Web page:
Greece’s 6-day workweek bucks global trend of shorter workweek

MORE WORK … Greece will introduce a six-day workweek for select sectors, marking asignificant departure from the growing global movement towards a four-day workweek. Photo: Pexels

On 1 July 2024, Greece will introduce a six-day workweek for select sectors, marking a significant departure from the growing global movement towards a four-day workweek.

This legislative change, affecting private sector workers, has sparked criticism from trade unions and the opposition, who argue it could lead to “barbaric” working conditions.

The newly approved labour law allows for a 48-hour workweek, specifically targeting industrial, manufacturing, and 24/7 service sectors. Workers in food service and tourism are exempt from this extension.

Under the new regulations, employees working the additional hours will receive 40% extra pay and those working on holidays will receive 115% of their normal salary. Employers must notify employees of their schedules at least 24 hours in advance and no additional overtime beyond the mandated hours is permitted.

Critically, the law allows for a probationary period of up to six months for new workers, during which they can be dismissed without compensation or notice unless otherwise agreed.

Additionally, employers who obstruct workers from participating in strikes will face fines.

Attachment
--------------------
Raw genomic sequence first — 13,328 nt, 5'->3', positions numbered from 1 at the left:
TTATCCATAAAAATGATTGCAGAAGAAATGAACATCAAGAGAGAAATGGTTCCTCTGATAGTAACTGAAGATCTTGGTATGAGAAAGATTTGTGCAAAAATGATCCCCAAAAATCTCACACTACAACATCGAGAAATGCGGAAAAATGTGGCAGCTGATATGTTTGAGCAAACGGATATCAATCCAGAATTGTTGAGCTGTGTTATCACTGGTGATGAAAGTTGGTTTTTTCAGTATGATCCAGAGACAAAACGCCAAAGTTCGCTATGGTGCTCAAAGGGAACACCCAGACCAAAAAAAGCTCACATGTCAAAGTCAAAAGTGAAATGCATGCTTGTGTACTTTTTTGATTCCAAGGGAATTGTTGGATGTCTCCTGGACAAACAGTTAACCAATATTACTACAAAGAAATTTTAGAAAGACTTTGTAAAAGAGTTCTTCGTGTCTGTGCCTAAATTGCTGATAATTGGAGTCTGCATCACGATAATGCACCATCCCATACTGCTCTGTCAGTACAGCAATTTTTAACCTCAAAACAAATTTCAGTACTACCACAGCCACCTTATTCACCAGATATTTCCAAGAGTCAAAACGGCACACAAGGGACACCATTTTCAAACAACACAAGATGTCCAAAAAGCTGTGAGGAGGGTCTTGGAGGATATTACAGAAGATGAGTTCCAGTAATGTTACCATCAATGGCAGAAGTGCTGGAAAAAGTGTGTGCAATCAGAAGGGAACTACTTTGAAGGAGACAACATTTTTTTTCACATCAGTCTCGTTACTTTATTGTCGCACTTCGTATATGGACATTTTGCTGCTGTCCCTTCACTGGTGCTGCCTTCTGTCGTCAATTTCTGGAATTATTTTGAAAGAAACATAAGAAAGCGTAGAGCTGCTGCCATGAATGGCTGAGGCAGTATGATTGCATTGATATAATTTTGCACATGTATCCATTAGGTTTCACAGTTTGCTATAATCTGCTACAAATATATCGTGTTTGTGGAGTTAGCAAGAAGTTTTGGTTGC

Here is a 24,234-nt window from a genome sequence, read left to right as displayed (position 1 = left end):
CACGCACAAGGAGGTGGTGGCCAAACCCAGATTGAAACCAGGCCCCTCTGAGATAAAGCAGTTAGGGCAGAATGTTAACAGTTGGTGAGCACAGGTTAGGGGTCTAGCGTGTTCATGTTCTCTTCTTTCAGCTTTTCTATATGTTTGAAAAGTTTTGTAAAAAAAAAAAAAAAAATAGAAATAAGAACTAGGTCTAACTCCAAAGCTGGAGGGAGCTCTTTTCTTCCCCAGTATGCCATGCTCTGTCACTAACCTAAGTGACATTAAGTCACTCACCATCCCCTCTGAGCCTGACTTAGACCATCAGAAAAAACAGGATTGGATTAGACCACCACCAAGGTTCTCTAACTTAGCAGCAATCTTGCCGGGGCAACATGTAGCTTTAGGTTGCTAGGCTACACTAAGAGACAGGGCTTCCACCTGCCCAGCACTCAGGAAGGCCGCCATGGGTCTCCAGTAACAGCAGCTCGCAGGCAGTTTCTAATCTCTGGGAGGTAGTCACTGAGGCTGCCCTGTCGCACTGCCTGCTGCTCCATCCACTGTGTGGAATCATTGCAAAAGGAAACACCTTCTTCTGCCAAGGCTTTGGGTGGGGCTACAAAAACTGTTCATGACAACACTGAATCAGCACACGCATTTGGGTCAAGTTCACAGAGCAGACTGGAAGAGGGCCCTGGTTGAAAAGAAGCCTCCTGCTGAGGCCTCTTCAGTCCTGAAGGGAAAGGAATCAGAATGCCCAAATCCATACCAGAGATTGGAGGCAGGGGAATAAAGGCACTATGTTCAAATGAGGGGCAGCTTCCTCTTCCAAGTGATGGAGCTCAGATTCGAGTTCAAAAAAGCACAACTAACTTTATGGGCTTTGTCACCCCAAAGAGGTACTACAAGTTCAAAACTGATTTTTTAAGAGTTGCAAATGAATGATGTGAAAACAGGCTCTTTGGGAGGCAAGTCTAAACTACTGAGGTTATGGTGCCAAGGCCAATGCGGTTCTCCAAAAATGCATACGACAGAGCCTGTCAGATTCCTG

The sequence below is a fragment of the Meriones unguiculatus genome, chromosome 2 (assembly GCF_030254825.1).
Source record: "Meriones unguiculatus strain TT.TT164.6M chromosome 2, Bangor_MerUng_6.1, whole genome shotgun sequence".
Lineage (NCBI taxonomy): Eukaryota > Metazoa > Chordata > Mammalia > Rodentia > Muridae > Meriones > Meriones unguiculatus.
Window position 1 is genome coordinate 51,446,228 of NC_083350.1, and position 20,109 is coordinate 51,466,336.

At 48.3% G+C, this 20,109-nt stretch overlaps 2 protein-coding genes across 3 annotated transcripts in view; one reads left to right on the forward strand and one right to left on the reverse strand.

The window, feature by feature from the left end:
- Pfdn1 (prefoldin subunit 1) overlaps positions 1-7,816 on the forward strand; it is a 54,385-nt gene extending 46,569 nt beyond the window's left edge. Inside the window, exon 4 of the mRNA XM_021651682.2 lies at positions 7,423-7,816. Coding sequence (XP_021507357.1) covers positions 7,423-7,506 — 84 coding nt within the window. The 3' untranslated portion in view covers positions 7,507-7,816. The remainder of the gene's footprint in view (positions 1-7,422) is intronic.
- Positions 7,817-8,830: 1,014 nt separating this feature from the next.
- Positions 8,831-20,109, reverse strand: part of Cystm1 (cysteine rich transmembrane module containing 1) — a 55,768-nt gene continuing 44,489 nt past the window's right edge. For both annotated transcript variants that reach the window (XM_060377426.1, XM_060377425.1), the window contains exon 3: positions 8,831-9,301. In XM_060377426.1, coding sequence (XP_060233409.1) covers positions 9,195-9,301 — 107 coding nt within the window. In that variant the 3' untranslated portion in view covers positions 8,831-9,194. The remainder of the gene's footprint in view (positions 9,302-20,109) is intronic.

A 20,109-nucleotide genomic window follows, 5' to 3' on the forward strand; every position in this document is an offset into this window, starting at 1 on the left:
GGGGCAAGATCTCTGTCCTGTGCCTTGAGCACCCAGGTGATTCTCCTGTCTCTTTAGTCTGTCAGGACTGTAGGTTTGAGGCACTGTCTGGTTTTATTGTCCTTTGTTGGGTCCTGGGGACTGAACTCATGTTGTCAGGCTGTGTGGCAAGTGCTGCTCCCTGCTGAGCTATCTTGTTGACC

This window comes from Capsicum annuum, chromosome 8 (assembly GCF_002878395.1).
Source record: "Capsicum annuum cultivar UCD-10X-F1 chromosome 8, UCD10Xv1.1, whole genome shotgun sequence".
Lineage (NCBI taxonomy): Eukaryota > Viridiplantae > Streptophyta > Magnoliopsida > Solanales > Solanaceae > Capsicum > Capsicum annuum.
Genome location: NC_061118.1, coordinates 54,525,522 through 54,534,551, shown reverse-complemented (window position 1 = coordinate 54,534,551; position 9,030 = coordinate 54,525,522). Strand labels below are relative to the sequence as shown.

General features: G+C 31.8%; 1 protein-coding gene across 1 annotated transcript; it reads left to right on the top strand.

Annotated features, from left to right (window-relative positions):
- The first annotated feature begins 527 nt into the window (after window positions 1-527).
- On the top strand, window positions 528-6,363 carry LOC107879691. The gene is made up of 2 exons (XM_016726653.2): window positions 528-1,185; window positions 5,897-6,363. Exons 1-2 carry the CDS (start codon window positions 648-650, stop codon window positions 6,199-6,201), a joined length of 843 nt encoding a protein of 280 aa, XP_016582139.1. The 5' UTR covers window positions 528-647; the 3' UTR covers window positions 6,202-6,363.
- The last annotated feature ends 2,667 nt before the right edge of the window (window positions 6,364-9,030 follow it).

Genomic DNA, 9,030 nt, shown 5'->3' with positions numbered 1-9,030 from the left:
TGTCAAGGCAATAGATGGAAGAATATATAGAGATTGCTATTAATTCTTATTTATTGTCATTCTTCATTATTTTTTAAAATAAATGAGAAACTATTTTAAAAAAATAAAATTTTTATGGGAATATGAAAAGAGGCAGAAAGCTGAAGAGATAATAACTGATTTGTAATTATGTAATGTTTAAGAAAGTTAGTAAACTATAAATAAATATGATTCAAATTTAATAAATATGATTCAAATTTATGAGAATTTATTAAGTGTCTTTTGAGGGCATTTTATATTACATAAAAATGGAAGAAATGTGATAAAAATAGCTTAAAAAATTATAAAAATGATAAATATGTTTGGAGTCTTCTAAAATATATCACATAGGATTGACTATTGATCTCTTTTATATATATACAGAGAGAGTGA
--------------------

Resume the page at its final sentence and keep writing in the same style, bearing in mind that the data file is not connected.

Trade unions and opposition parties have vehemently opposed the new law. Public sector workers, including teachers, doctors and transportation workers, staged walkouts in protest, labelling the law an affront to workers’ rights.

Critics argue that the law dilutes the standard eight-hour workday and the five-day workweek, potentially normalising the six-day workweek.

“The new draft law imposes 13 hours of work per day and 78 hours of work per week,” stated the Merchant Marine Union.

“It abolishes breaks at work and weekends.”

Opponents fear that the lack of robust labour inspections will make extended work hours a common practice without adequate compensation.

Comparatively, South Africa’s Basic Conditions of Employment Act permits a maximum of 45 hours of regular work per week, or nine hours per day for a five-day workweek.

Overtime is regulated, requiring additional pay, and employees must receive adequate rest periods. This framework contrasts sharply with Greece’s new law, which critics argue erodes these fundamental protections.

Greece’s move comes at a time when many countries are exploring the benefits of a four-day workweek. Research indicates that shorter workweeks can lead to reduced stress, improved work-life balance and higher productivity.

Studies in other EU countries like Iceland, Ireland and Spain have shown promising results, with employees reporting better health and well-being.

Ireland’s recent pilot programme involving 17 companies demonstrated decreased employee stress and burnout, alongside maintained productivity levels. The global shift towards shorter workweeks aims to enhance employee satisfaction and efficiency, starkly contrasting Greece’s approach. – IOL

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